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Contrasting movement strategies among juvenile albatrosses and petrels / Sophie de Grissac; Luca Börger; Audrey Guitteaud; Henri Weimerskirch

Scientific Reports, Volume: 6, Start page: 26103

Swansea University Author: Borger, Luca

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DOI (Published version): 10.1038/srep26103

Abstract

Animal movement is a fundamental eco-evolutionary process yet the behaviour of juvenile animals is largely unknown for many species, especially for soaring seabirds which can range widely over the oceans at low cost. We present an unprecedented dataset of 98 juvenilealbatrosses and petrels (nine spe...

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Published in: Scientific Reports
ISSN: 2045-2322
Published: 2016
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URI: https://cronfa.swan.ac.uk/Record/cronfa27683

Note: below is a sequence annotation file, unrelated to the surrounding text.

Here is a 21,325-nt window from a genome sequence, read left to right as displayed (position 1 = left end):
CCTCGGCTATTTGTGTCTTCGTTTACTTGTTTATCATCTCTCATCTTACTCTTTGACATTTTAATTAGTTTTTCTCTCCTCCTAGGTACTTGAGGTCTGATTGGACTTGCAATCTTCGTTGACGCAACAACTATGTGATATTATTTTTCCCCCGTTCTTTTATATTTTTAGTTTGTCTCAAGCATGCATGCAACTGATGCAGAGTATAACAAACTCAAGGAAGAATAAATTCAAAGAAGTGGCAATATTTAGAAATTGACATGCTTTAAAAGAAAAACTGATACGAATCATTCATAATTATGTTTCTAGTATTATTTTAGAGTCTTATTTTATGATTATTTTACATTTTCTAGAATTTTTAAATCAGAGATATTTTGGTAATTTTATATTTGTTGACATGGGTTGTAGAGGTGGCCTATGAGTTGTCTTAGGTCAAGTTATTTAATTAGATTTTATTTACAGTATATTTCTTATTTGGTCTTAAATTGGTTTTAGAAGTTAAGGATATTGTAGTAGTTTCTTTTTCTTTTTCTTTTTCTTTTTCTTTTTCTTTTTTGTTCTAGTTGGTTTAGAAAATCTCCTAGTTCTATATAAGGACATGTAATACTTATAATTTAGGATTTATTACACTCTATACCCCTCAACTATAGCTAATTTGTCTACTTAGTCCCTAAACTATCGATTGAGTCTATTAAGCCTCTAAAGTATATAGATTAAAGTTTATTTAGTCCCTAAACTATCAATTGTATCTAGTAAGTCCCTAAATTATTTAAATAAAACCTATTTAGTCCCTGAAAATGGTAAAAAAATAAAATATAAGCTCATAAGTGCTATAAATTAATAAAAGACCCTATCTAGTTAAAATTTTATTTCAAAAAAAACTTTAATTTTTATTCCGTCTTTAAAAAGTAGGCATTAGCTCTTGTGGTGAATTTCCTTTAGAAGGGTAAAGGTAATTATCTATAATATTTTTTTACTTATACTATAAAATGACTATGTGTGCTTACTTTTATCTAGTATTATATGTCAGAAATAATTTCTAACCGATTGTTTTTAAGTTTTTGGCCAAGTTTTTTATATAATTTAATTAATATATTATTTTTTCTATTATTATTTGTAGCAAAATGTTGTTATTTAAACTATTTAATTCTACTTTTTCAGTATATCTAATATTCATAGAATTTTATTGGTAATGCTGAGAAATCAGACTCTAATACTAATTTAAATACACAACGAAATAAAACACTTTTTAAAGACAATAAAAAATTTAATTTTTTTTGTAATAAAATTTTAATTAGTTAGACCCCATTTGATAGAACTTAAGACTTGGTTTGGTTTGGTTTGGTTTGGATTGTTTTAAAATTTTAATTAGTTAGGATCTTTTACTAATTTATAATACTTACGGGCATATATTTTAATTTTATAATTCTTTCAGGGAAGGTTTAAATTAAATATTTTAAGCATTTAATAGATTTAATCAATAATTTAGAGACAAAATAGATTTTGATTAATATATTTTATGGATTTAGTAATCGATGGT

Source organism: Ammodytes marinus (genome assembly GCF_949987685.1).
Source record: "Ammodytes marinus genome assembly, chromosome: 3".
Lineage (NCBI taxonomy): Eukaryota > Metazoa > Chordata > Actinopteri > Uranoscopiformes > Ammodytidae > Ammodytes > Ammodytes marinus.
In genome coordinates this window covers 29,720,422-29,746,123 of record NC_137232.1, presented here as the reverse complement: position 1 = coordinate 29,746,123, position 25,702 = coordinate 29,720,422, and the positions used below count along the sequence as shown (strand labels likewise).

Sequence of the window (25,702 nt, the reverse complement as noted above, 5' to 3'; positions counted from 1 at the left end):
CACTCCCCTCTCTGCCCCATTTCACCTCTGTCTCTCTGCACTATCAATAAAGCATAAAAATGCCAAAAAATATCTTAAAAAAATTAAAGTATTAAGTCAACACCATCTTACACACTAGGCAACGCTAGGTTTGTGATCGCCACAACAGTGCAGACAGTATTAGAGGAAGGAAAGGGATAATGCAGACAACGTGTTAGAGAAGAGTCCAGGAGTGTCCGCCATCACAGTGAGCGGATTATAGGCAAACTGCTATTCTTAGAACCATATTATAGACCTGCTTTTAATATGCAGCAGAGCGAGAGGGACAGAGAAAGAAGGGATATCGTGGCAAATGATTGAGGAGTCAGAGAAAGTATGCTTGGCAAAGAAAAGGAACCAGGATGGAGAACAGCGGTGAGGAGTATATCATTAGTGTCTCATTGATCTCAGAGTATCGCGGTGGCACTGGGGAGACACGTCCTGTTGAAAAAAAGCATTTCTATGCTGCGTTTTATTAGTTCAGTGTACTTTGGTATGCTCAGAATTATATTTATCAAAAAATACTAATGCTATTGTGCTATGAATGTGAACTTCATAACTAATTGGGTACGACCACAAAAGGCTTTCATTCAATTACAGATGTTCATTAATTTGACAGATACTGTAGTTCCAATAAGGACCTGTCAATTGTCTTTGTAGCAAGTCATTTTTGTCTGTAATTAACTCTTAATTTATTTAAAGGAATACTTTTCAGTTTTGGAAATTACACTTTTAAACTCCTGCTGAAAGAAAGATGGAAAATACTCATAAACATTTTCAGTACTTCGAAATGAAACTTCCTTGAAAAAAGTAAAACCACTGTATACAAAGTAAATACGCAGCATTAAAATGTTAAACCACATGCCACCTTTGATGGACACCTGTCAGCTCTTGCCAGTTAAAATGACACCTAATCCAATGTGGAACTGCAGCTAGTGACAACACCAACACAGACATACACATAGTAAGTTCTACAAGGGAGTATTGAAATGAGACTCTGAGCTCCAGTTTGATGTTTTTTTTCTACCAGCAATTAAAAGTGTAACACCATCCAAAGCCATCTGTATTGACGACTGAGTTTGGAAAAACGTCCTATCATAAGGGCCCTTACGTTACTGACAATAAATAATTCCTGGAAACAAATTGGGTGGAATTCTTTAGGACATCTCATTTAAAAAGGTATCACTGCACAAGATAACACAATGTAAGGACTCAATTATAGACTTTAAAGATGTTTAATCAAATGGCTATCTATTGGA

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Abstract: Animal movement is a fundamental eco-evolutionary process yet the behaviour of juvenile animals is largely unknown for many species, especially for soaring seabirds which can range widely over the oceans at low cost. We present an unprecedented dataset of 98 juvenilealbatrosses and petrels (nine species), tracked for the first three months after independence. There was a startling diversity within and among species in the type and scale of post-natal movement strategies, ranging from area-restricted to nomadic patterns. Spatial scales were clustered in three groups that ranged from <3000km to > 6000km from the natal nest. In seven of the nine species, the orientation of flight paths and other movement statistics showed strong similarities between juveniles and adults, providing evidence for innate orientation abilities. Our results have implications for understanding the development of foraging behaviour in naïve individuals and the evolution of life history traits such as survival, lifespan and breeding strategy.
Keywords: Dispersal, ecology, foraging, migration, net squared displacement, Procellariiformes, seabirds
College: College of Science
Start Page: 26103